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Worst motorway for tailgating in the country is in Leeds

Stationary traffic on the M1 southbound as a 12 car pile-up closed all the lanes of the motorway. Picture by Gabriel Szabo/Guzelian.

Stationary traffic on the M1 southbound as a 12 car pile-up closed all the lanes of the motorway. Picture by Gabriel Szabo/Guzelian.

  • by Jonathan Brown
 

Tailgating drivers are putting lives at risk on a stretch of Leeds motorway more than anywhere else in the country, research has revealed.

A study analysing traffic flow data from nearly 6,500 sites on Highways Agency motorways found that the M1 southbound around junction 47 near Garforth had the highest number of tailgating vehicles in England.

West Yorkshire Police (WYP) has reacted by pledging to prosecute any motorist caught breaking the law, while the Mid Yorkshire Advanced Motorists (MYAM) group has called for more education to prevent ‘close following’ which is adjudged to cost the UK between £4.2m and £12.6m every year through related congestion alone.

It is thought over 1,700 injuries on Highways Agency roads are caused by drivers ignoring the recommended two-second gap with the car in front, with around five deaths, every year.

Bob Farish, of MYAM which trains people in skills such as motorway driving, feels congestion on the M1 could well be hitting Leeds’ local economy.

“When there is a crash and they close the motorway the affect is so wide ranging that it’s bound to have an affect. It will have an impact on the traffic going in and out of the city,” he said. “The thing that’s needed is more education, that’s the difference.”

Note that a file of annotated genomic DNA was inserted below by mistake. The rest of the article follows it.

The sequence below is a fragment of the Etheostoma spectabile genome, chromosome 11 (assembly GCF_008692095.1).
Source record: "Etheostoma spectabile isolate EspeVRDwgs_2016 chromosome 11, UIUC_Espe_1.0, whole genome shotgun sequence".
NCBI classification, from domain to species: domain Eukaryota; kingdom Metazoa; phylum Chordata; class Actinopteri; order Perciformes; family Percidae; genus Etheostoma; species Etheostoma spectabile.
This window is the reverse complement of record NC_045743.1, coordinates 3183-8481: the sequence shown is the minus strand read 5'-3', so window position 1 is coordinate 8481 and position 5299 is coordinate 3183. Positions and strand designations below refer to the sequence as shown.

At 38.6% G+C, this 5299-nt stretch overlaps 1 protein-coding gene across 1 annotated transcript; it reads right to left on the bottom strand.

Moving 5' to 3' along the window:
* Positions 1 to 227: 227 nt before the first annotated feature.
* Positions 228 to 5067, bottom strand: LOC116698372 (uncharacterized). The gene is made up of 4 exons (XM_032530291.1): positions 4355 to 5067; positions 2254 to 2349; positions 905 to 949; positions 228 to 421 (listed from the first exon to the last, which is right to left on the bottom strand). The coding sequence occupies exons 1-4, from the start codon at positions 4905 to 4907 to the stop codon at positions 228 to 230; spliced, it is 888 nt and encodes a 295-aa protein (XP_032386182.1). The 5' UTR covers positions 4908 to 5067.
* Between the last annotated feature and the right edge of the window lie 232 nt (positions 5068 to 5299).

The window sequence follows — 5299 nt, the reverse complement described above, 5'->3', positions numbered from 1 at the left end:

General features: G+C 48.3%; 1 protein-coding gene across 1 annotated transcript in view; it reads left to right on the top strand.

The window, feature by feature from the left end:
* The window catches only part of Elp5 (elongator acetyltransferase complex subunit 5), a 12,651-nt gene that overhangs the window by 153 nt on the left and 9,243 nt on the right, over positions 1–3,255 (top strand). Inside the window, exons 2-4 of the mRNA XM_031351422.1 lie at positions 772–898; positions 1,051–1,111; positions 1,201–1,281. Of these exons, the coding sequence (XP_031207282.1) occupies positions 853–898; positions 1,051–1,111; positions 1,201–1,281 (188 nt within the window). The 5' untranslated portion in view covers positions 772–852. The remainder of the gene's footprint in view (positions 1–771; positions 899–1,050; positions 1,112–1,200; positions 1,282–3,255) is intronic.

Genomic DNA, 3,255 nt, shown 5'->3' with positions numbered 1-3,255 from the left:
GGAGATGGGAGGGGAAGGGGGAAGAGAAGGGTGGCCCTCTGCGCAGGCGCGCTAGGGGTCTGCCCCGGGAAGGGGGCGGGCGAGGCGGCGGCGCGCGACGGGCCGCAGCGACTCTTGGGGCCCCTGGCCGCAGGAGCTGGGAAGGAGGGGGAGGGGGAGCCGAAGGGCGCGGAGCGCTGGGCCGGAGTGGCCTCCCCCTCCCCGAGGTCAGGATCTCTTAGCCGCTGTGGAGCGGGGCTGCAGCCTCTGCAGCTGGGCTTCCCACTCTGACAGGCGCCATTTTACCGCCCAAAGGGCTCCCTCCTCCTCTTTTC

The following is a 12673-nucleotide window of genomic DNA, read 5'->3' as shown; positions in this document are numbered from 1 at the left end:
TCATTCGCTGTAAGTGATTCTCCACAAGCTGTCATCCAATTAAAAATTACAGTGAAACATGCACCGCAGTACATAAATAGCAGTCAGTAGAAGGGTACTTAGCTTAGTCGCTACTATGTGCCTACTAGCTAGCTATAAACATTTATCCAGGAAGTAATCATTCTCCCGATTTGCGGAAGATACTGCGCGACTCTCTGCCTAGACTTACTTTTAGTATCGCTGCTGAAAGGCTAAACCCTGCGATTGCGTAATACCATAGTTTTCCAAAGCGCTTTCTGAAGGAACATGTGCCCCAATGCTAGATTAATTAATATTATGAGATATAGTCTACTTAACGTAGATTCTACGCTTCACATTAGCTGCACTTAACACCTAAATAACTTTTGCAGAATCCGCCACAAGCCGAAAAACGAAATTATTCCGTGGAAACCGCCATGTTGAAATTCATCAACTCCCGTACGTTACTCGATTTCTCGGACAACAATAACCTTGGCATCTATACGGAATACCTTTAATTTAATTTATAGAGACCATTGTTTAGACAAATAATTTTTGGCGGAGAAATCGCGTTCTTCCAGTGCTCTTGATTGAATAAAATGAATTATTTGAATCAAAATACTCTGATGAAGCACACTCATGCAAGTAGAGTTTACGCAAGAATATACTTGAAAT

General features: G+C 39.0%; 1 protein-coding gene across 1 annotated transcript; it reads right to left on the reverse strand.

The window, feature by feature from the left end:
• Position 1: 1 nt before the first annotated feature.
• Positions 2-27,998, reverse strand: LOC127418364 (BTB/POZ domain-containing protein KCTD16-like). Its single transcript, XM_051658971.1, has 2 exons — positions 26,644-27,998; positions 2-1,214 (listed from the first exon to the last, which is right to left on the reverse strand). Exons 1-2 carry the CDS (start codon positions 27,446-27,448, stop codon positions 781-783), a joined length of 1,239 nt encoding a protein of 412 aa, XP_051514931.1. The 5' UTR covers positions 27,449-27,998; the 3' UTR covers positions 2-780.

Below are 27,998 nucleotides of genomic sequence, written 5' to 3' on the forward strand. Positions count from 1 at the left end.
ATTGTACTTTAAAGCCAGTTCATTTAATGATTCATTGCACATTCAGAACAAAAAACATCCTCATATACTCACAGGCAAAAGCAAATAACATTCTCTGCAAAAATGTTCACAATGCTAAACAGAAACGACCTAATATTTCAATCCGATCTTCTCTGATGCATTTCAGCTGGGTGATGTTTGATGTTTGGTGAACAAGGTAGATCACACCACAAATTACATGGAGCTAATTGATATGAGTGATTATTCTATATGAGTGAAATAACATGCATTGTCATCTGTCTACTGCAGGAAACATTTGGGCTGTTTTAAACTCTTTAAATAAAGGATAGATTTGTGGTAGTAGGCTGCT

The Highways Agency says it has been working hard to publicise the risk of tailgating through the media and ‘keep your distance’ notices on signs on the M1.

Simon Sheldon-Wilson, traffic management director for the organisation, said: “Safety is our top priority and we are committed to continuing to reduce the number of people killed and seriously injured on our roads.”

Warning that any motorist caught breaking the law can expect to be prosecuted, Sergeant Adrian Newman, from WYP’s Roads Policing Unit, said leaving space for vehicles “should be second nature to all drivers”.

Rob Miles, from Direct Line, added: “Drive too closely at speed and motorists risk not only their own life but other road users’ lives too.”

 

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